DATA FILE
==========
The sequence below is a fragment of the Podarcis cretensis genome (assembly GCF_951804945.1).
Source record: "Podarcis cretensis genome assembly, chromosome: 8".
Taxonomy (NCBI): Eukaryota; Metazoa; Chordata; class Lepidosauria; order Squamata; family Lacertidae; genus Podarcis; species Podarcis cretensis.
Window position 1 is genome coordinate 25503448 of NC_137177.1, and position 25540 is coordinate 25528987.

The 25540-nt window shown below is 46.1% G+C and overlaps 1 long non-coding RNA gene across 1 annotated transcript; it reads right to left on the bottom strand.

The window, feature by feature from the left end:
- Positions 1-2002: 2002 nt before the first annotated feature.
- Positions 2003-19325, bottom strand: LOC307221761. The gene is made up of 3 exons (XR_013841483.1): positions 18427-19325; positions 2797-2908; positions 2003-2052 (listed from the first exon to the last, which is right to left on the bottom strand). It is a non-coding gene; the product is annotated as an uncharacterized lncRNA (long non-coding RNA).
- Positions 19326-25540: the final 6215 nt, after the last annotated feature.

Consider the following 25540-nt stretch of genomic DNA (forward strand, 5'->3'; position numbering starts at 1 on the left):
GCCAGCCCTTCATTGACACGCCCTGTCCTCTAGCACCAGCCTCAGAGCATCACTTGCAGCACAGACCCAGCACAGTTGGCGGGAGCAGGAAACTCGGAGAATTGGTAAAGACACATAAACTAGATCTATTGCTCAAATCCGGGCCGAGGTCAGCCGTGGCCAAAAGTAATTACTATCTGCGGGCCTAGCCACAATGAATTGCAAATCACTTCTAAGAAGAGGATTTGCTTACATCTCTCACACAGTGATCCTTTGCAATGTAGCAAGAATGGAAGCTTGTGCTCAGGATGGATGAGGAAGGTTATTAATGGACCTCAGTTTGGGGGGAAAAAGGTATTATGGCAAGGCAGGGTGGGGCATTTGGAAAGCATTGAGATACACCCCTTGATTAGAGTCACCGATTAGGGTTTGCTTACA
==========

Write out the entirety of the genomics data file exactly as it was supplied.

The sequence below is a fragment of the Podarcis cretensis genome (assembly GCF_951804945.1).
Source record: "Podarcis cretensis genome assembly, chromosome: 8".
Taxonomy (NCBI): Eukaryota; Metazoa; Chordata; class Lepidosauria; order Squamata; family Lacertidae; genus Podarcis; species Podarcis cretensis.
Window position 1 is genome coordinate 25503448 of NC_137177.1, and position 25540 is coordinate 25528987.

The 25540-nt window shown below is 46.1% G+C and overlaps 1 long non-coding RNA gene across 1 annotated transcript; it reads right to left on the bottom strand.

The window, feature by feature from the left end:
- Positions 1-2002: 2002 nt before the first annotated feature.
- Positions 2003-19325, bottom strand: LOC307221761. The gene is made up of 3 exons (XR_013841483.1): positions 18427-19325; positions 2797-2908; positions 2003-2052 (listed from the first exon to the last, which is right to left on the bottom strand). It is a non-coding gene; the product is annotated as an uncharacterized lncRNA (long non-coding RNA).
- Positions 19326-25540: the final 6215 nt, after the last annotated feature.

Consider the following 25540-nt stretch of genomic DNA (forward strand, 5'->3'; position numbering starts at 1 on the left):
GCCAGCCCTTCATTGACACGCCCTGTCCTCTAGCACCAGCCTCAGAGCATCACTTGCAGCACAGACCCAGCACAGTTGGCGGGAGCAGGAAACTCGGAGAATTGGTAAAGACACATAAACTAGATCTATTGCTCAAATCCGGGCCGAGGTCAGCCGTGGCCAAAAGTAATTACTATCTGCGGGCCTAGCCACAATGAATTGCAAATCACTTCTAAGAAGAGGATTTGCTTACATCTCTCACACAGTGATCCTTTGCAATGTAGCAAGAATGGAAGCTTGTGCTCAGGATGGATGAGGAAGGTTATTAATGGACCTCAGTTTGGGGGGAAAAAGGTATTATGGCAAGGCAGGGTGGGGCATTTGGAAAGCATTGAGATACACCCCTTGATTAGAGTCACCGATTAGGGTTTGCTTACA